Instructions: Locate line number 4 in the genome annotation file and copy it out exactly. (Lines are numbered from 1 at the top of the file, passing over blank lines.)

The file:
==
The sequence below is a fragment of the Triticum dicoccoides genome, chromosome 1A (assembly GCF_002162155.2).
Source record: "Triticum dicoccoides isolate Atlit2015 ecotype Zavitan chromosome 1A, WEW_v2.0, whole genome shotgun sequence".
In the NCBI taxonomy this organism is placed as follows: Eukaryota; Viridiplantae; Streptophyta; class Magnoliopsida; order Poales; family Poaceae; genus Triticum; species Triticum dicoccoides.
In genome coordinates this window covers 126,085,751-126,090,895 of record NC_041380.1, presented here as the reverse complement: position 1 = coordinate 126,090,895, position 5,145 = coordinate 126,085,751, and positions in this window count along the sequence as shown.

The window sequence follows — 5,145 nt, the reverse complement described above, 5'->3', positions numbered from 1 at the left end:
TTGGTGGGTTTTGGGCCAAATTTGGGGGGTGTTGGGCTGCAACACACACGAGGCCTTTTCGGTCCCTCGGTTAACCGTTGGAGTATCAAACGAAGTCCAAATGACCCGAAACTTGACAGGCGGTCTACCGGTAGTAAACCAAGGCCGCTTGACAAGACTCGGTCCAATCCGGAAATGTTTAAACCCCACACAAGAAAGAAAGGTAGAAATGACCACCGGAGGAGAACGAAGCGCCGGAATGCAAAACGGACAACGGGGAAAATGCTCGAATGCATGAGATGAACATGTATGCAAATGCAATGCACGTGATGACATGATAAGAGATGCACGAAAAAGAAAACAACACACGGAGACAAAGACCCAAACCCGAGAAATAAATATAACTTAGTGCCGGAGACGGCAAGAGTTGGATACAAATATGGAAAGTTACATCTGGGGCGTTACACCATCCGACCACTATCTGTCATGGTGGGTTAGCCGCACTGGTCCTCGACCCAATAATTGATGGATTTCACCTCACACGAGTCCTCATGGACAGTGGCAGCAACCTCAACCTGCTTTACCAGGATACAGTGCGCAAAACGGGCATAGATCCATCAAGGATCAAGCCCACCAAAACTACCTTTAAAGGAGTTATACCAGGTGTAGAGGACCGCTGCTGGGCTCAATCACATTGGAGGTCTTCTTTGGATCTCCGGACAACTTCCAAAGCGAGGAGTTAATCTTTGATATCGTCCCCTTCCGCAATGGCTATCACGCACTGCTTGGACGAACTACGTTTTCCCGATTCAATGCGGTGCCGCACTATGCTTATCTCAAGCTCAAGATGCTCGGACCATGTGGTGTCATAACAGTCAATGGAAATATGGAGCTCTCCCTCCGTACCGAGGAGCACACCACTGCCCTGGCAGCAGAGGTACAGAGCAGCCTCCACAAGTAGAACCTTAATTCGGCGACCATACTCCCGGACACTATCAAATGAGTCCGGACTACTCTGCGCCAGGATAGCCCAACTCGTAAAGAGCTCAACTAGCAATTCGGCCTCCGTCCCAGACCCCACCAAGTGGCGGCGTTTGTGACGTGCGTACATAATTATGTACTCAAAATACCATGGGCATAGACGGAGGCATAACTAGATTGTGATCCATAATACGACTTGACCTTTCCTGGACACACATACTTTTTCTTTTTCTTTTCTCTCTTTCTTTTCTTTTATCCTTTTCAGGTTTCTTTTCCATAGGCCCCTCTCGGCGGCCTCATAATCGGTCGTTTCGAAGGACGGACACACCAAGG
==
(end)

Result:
In genome coordinates this window covers 126,085,751-126,090,895 of record NC_041380.1, presented here as the reverse complement: position 1 = coordinate 126,090,895, position 5,145 = coordinate 126,085,751, and positions in this window count along the sequence as shown.